A new two-story dental education facility and a $ 28.2 million treatment clinic are being built in South Auckland to help meet high health needs and educate students.
The 32-seat building will be a facility of the University of Otago, built on the grounds of the Manukau District Health Board districts at Super Clinic Manukau on Great South Road.
The facility has been welcomed by Minister of Health Dr. ir. David Clark.
"We know that there is a widespread unmet need for dental care among adults in New Zealand," Clark said.
"Need is greatest, and access to dental care is the worst, for Māori and Pasifika adults, and also for those living in the socio-economically disadvantaged areas."
The latest New Zealand Health Survey showed that only 48 percent of adults had visited a dentist in the past year and that only 34 percent of adults in the most deprived neighborhoods had visited a dentist, he said.
The professor at the University of Otago, Professor Harlene Hayne, said that it would make a real difference to people's lives and the health and well-being of the community.
The university was determined to help develop students into good citizens and this project would create a community-oriented experience that provides thought and service, Hayne said.
Not only will the dentistry faculty regularly consult the community to find out what it needs, the faculty will also offer a wide range of outreach activities, she said.
The vice-chancellor of the Health Sciences department, Professor Paul Brunton, called the clinic a win-win for both the local community and the university.
"Patients contribute to the training of future dentists in the country and in return have access to high-quality dental care."
The dental facility for dentistry and the treatment center of the districts of Manukau follow the long-standing social contract model that is successfully applied in Dunedin, where patients receive treatments offered by supervised students at a very low threshold, he said.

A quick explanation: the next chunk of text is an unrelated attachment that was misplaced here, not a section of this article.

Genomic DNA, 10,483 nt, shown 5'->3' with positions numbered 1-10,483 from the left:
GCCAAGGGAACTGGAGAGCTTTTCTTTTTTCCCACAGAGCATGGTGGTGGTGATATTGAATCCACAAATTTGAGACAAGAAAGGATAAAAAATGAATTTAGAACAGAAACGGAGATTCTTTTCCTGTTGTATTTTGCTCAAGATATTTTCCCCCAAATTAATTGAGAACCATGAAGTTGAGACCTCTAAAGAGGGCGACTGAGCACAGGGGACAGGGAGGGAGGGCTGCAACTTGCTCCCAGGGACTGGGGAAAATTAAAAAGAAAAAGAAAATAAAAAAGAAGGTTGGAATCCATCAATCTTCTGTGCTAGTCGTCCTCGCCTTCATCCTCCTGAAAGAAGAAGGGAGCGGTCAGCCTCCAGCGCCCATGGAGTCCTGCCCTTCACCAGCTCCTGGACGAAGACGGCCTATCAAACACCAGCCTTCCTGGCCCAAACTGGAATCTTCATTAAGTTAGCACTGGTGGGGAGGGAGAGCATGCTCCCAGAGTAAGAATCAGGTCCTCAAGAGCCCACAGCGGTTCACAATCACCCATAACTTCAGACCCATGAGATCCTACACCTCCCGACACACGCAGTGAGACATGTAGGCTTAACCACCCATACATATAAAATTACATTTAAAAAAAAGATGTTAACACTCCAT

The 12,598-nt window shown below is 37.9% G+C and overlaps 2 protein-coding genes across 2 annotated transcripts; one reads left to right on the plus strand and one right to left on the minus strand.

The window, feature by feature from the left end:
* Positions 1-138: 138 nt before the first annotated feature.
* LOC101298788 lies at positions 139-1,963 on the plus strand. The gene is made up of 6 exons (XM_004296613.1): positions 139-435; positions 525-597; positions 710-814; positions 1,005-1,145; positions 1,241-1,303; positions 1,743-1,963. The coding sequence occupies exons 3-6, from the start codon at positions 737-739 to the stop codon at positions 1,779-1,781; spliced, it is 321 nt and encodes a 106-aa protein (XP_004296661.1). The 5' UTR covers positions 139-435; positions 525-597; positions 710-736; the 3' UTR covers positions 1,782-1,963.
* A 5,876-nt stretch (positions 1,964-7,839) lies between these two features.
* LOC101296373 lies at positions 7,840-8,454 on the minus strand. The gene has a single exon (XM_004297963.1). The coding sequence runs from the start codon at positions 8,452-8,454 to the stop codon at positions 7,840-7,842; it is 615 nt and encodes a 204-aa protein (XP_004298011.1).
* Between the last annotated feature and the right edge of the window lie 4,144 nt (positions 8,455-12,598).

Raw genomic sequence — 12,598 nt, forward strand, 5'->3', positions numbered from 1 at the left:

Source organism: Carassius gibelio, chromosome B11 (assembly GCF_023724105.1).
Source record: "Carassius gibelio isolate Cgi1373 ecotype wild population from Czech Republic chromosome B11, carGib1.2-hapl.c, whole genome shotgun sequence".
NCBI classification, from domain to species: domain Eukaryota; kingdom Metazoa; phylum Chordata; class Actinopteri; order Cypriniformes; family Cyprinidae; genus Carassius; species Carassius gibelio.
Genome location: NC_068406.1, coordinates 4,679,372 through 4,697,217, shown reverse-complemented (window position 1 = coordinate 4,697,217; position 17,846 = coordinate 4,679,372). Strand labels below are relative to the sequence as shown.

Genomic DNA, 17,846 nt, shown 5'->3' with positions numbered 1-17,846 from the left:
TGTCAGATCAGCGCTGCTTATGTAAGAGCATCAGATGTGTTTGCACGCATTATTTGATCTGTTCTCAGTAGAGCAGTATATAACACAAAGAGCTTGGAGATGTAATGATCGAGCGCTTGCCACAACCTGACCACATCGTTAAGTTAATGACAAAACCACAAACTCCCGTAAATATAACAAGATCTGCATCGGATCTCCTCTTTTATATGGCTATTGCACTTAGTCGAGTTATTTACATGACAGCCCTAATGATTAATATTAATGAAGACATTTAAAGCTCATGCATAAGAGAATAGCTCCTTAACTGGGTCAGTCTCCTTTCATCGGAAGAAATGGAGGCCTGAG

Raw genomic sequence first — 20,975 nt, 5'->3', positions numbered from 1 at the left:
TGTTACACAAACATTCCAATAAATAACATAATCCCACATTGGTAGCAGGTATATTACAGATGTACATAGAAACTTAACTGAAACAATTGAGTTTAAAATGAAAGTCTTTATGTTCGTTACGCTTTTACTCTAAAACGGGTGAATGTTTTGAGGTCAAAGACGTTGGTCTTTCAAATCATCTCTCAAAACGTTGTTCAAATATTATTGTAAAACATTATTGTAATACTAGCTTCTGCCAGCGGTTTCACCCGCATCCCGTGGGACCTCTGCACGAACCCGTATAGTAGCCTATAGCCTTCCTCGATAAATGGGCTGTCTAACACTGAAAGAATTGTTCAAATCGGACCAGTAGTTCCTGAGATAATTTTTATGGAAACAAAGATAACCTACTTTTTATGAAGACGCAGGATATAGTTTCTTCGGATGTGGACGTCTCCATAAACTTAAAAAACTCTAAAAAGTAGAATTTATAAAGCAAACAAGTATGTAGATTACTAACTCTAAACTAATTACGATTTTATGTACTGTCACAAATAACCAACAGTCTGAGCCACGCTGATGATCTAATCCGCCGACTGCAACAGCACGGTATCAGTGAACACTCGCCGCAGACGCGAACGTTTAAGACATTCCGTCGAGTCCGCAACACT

Thirty-eight last year bachelor's in dental surgery students would be assigned to the clinic at any time.
Brunton said the clinic was made possible because of a highly valued relationship with the health council of the district, which led the two institutions to sign a Memorandum of Understanding in November 2014 to achieve mutual goals.
"The new facility not only offers students practical learning opportunities, but also increases their knowledge of people with a broad background," said Brunton.
Chief Operating Officer Stephen Willis said that the design work was already underway and that the work should start on the site later this year, with the aim of completing the project in 2020.
Counties Manukau Health's Director of Hospital Services, Phillip Balmer said he welcomed the new facility as a positive step in addressing inequalities in the oral health of the population.
"We recognize that poor oral health causes poor overall health and we are always looking for service development initiatives to improve these indicators," Balmer said.
"There is a higher prevalence of tooth decay in the Māori and Pacific communities in Manukau counties and having a dental school in Manukau counties will make it much easier for our community to access the care they need.
"People can also take their own steps to improve oral health by reducing sugar intake as an individual and as a family, caring for their teeth by regularly brushing teeth and seeking dental care if there are problems."